Between 1989 and 2001, Godflesh toured the world and put out six albums, the last one of which, 2001’s Hymns, led Broadrick into his next project, the more melodic and atmospheric Jesu. Godflesh would reunite a decade later and since 2011 have continued to tour and offer releases on their own terms — the 2014 EP, Decline & Fall (review here), was followed that same year by A World Lit Only by Fire (review here), and after several more years of shows, they offered Post Self (review here) late in 2017. It remains their most recent outing, but Broadrick has been active as ever, working under his own name, his alias JK Flesh and releasing Jesu‘s Terminus (discussed here) in 2020 as their first full-length in seven years.

I should note that the above stream comes from the Earache Bandcamp page. The band also has a separate Bandcamp set up with their more recent stuff. I know the label has been involved in a number of contract disputes over the years, but can’t speak to whether or not they have one with Godflesh. I just wanted to make sure you had the link to their newer material as well.

As always, I hope you enjoy. Thanks for reading.

I need some Advil. Hang on.

There.

I went back to the oral surgeon’s office this week because despite the fact that the molar is now gone — bye bye — the fistula on the side of my gumline was still there and needed to be drained. I’ve done two rounds of antibiotics. I’m thinking it might just be time to have my jaw replaced with a robotic one like whatshisface from The Venture Bros., and yes, I know Venture Bros. because I’m a dude of a certain age.

Anyway, it continues to be sore as well. It’s now been over two weeks but the guy who removed the tooth called the roots “stubborn,” so it’s not such a surprise given the amount of physical effort I saw on his part that, yeah, I’d feel some residual discomfort. It was the pus that sent me back to the office. I saw a different surgeon, who first congratulated me on the size of the original infection in my jaw — “that’s one for the record books” — didn’t take an x-ray, and then told me everything looked good. That was enough to get me out of the office, but on further thought it just seems too easy.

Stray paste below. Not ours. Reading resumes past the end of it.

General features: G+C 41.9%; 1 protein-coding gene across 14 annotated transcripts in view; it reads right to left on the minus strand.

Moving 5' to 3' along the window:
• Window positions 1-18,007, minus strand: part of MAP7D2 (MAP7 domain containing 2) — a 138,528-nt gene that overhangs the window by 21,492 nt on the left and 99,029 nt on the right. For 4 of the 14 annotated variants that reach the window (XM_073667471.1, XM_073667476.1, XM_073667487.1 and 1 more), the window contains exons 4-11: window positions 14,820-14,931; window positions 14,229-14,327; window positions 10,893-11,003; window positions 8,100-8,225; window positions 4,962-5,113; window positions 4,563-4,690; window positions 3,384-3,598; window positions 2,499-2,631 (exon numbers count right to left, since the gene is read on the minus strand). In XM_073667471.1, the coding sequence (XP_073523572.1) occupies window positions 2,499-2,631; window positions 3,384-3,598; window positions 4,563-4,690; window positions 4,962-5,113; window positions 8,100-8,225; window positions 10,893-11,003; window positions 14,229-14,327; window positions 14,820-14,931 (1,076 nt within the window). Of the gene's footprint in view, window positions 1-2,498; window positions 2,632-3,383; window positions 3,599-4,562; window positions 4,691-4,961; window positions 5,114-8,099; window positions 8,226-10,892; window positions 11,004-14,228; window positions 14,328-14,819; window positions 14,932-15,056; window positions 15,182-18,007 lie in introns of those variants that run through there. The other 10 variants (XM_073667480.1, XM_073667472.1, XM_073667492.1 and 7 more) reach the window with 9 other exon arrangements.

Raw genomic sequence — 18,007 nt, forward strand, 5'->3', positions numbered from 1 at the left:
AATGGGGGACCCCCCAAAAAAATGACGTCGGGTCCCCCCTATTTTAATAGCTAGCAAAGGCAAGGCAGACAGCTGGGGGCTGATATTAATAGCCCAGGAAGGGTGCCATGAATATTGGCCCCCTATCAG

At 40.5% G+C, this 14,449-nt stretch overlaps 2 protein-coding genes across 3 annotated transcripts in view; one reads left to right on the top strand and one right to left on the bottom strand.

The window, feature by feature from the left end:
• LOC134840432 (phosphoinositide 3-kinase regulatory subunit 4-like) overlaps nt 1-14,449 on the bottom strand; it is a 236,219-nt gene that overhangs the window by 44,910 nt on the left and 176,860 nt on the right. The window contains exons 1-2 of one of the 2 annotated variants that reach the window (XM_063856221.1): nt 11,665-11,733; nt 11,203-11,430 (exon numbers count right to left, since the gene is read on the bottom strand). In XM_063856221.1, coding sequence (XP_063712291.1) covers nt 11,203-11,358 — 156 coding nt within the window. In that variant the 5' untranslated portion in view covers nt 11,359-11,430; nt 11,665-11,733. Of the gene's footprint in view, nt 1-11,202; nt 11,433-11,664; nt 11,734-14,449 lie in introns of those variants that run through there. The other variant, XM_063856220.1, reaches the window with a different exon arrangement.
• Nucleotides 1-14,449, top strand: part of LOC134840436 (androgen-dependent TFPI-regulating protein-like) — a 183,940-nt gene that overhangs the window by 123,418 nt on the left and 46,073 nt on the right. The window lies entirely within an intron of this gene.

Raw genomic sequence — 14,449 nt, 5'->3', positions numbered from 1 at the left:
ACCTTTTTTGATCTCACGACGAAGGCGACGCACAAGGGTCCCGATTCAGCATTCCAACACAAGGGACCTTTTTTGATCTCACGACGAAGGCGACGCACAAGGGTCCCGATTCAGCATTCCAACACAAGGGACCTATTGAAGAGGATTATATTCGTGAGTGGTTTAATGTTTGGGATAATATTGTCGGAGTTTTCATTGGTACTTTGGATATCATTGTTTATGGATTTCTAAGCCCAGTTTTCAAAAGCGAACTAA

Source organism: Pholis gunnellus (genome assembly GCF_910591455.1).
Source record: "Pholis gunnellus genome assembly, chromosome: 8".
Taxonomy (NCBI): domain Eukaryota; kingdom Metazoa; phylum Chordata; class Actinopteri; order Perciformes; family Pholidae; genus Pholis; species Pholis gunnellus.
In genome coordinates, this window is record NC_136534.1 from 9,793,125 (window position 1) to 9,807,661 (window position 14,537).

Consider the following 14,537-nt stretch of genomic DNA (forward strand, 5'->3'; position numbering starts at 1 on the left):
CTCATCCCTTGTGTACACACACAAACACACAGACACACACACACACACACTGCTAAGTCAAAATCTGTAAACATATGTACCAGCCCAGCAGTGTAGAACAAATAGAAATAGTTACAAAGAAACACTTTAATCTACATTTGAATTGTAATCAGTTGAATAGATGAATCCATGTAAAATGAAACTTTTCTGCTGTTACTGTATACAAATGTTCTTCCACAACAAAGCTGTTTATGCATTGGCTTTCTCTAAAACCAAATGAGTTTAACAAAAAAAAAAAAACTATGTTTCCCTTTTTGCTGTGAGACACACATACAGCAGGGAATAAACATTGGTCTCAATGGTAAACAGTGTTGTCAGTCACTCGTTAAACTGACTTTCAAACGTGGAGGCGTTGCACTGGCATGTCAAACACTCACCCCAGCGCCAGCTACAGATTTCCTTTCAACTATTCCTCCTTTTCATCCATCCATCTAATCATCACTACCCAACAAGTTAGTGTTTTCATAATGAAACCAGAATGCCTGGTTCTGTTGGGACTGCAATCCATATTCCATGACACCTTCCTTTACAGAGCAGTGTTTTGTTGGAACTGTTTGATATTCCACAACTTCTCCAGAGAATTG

This shit was infected for the better part of 2020 and I just couldn’t do anything about it. So I lost the tooth — I won’t miss it — and had the infection scraped out and the antibiotics and the bone graft, but yeah, it all still seems not-as-complicated-as-it-possibly-could-be-and-therefore-inevitably-must-be. I have my originally-scheduled follow-up Monday afternoon, and I just imagine the guy doing an x-ray, seeing there’s still more infection underneath, and having to go back in, scrape out the first graft, tunnel deeper into the bone of my jaw, which, yes, had a gaping hole in it, and then give me yet another graft at the end of that process. Doesn’t sound likely to you? Welcome to your life not as me.

Speaking of schedules, I’m supposedly getting my first COVID-19 vaccine dose this afternoon. I’ll believe it when they pull the needle back out from my arm. The Patient Mrs. had her second shot on… Wednesday? Yeah, Wednesday. It summarily put her on her ass for the bulk of yesterday, fever, aches. She says she’s a little headachy today but otherwise alright. Seems a fair trade to avoid the ol’ firelung there.

Yesterday morning, I went to Moonlight Mile in Hoboken and recorded vocals on a demo for what might be a new project in the works. We’ll see. It was pretty brutal, and it all came together on the quick. I reached out to them with the idea I think on Monday. In less than 24 hours, there was the demo track (and two more in the works besides) waiting for vocals. I took Wednesday to get lyrics and patterns, then recorded yesterday. As a proof-of-concept, I thought it came out well, but we’ll see. They might tell me to fuck off. Always a possibility. I have never been easy to work with on really any level. You may be surprised to find out I have a habit of expressing opinions. I know, right?